By Désirée Ávila | email@example.com
TV vs. Cable TV in the 1970s and 1980s
I am a child of the 1970s. Back then you had a handful of channels to choose from and that was it. If you wanted to change the channel or the volume you had to get up and turn the dial. If there was a show you wanted to see you had to be in front of the TV at the prescribed date and time or you missed it. We simply did not have the opportunity to tailor our TV interests to our schedules.
Things began to change rapidly in the 1980s as cable TV became more and more popular. You could pay for cable and have premium TV channels like HBO and Showtime and get movies at home. If you had cable you had privilege.
Cable TV Becomes The Norm
Fast forward to the millennium and everyone has cable. From the 1980s to the millennium the price of cable also soared with the amount of channels and special packages that could be added on. At one point I remember paying about $270 for cable. We had almost every channel available but the reality was that I could not watch 1/100th of those channels because I was too busy working and taking care of family. I knew I really didn’t need hundreds of channels, and I knew I really didn’t want to keep paying $270/month for something I did not use.
Cutting the Cable
As I debated this cable conundrum and how to resolve it, the gods of technology presented humanity with streaming TV. I knew a lot of people that watched all if not most of their shows through streaming TV, so I decided to try streaming. I cut the cable and have not looked backed since.
Apple TV and Roku
The first streaming device I used was the Apple TV. I absolutely loved it. All I needed to run the Roku on my TV was the internet, which I already had. So using it did not cost any more than I was already spending. I subscribed to Netflix and had Prime video so I could watch whichever shows I wanted using those two services.
My Apple TV eventually died and so instead of paying $150 to get another one I bought a Roku for $35. Roku did the exact same thing for me as did Apple TV. On Roku you can now have Apple TV+ so you can have it all for just $35. I now have Roku in every room in the house.
The Cost of Cutting the Cable
For this article I asked in the Living In Oakland Park Facebook group: “Do you have cable or streaming only ? If streaming only, was it worth the switch ?“. My group members shared their thoughts on making the cut.
Michael Cooper shared:
“We switched from full Xfinity cable with DVR but no premium channels. We kept Xfinity Internet, subscribed to YouTubeTV and got a Roku stick. We went from $217/month down to $138/month. $73/month for internet and $65/month for YouTubeTV. A big plus for YouTubeTV is that all the local channels are included so you never need to switch to an antennae unlike SlingTV. Very happy with it“.
John Wessel shared a similar sentiment to Michael Cooper:
“Several months ago I removed Comcast from my TV life. My Comcast internet bill went up a bit but I don’t miss the $270.00+ bill a bit…”
Maria Medina affirmed her to choice to cut the cable:
“Streaming only. Definitely don’t regret cancelling my cable. If there’s a show that I really want to watch, the majority of channels have a monthly subscription service. But haven’t had to do that”.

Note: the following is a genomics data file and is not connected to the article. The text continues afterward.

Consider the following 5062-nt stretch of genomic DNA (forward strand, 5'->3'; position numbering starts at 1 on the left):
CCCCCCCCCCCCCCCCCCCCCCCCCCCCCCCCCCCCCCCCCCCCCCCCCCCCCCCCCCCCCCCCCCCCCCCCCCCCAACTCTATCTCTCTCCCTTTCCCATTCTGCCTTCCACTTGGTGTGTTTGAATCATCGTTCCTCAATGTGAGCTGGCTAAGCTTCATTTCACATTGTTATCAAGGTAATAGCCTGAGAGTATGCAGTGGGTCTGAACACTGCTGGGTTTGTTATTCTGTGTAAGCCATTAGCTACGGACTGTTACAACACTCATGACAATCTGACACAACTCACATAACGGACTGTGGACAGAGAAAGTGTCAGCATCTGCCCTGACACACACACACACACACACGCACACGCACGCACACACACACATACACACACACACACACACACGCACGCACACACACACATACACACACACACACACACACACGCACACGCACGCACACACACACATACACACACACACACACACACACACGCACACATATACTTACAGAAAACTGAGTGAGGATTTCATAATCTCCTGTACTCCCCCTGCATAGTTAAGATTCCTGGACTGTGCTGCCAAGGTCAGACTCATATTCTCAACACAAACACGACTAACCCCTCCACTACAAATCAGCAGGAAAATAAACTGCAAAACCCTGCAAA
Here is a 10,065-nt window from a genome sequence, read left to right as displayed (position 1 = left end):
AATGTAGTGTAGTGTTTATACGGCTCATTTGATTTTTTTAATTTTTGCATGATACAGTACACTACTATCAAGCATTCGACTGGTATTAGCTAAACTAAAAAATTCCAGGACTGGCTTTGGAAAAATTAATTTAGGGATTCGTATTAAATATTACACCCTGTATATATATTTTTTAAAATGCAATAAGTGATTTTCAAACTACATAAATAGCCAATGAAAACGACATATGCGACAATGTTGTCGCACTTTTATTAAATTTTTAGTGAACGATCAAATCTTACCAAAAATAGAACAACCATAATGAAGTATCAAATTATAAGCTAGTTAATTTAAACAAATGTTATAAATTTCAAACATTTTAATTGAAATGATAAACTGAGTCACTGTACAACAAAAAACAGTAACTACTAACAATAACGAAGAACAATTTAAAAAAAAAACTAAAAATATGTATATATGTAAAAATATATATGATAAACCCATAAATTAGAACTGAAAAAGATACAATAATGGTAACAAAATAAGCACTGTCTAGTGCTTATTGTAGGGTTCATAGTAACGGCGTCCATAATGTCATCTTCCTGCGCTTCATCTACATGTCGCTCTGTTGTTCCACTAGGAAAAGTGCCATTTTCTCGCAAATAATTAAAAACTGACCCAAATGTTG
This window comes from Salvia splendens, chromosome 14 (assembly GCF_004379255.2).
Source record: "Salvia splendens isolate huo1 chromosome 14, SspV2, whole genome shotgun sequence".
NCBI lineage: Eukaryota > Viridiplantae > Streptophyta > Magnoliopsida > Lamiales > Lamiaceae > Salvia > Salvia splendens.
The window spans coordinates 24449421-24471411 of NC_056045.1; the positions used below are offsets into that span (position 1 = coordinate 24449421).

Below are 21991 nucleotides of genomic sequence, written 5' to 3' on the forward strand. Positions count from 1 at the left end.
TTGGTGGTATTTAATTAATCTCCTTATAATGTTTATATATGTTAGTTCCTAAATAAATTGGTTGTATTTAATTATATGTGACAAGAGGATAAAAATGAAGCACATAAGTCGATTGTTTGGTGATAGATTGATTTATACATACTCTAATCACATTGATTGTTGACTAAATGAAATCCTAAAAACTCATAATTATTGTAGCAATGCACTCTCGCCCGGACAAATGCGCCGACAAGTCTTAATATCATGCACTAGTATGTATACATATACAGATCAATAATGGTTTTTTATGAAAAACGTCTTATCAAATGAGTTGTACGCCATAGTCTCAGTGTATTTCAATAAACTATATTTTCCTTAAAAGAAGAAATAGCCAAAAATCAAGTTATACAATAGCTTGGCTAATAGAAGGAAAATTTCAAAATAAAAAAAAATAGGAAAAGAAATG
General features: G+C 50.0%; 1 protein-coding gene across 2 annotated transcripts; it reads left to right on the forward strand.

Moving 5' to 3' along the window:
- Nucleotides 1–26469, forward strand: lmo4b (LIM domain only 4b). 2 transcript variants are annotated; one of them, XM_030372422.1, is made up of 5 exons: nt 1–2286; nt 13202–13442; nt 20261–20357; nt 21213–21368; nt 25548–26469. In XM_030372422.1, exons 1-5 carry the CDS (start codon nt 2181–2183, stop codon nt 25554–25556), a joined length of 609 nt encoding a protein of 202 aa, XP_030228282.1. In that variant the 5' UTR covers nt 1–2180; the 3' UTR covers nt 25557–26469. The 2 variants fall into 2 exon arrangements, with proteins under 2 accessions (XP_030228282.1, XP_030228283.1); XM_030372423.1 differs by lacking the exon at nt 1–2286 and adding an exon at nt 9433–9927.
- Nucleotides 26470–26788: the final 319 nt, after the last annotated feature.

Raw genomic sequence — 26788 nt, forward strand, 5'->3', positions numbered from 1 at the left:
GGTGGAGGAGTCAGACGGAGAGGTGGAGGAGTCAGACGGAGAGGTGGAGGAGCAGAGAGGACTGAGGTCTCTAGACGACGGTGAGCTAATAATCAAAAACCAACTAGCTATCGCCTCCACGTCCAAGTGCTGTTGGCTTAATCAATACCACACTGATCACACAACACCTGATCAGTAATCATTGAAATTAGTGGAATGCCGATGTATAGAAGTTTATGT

Melina Sedam also does not regret cutting the cable, she commented:
“So happy I don’t have cable anymore. Set up a good antenna for some basic channels with news, cooking, travel and kids. My kids love neflix and we watch movies with amazon prime and vudu”.
Kevin Loud Elsasser also felt that cutting cable was a good decision, he stated:
“We stream with Apple TV… for WiFi, we bounce between XFinity & U-verse. We use an HD antenna for local channels. One of the best decisions we’ve ever made”.
Mayor Matt Sparks even chimed remarking that:
“We stream but we consistently go over our level, I have tried on numerous occasions to contact Comcast to get unlimited…. but they are near impossible to reach”.
The overall feeling from those that responded to the question was that it was worth it to cut the cable and go 100% streaming.
But before you do so, consider this experience shared by Chantelle Iacone, who recently moved from New Jersey to Oakland Park.
“It really depends. We have Comcast for unlimited internet so we pay a little more than $100. We were going over our data before we went to unlimited because of the camera systems. We pay for Hulu Plus, Netflix, and Disney Plus (we had that before getting Hulu plus). During football we get the NFL so we can watch the Eagles. When you keep adding the extras it adds up to almost what cable is…”.
So if and when you make the switch keep in mind the services you sign up for so you don’t end up spending the same amount of money that you did from cable.
Otherwise as Jamie Bartrug emphatically urges “Cut the cord and don’t look back!“.
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About the Author
Désirée Ávila has called Oakland Park her home for almost 33 years. In addition to publishing LivingInOaklandPark.com, Désirée publishes three other blogs and has been featured in print publications, locally and abroad. Désirée was an award winning teacher for 10 years and has a doctoral level education in Educational Technology. She is currently a licensed Florida Realtor® and is committed to a high-level of professionalism. Désirée consistently professionally develops herself and has earned several different professional designations in real estate. She is esteemed by her real estate colleagues and has consistently received 5 star reviews from her clients. She helps clients in Oakland Park and throughout South Florida with their real estate endeavors. Désirée is fluent in Portuguese, Spanish, French and Italian.
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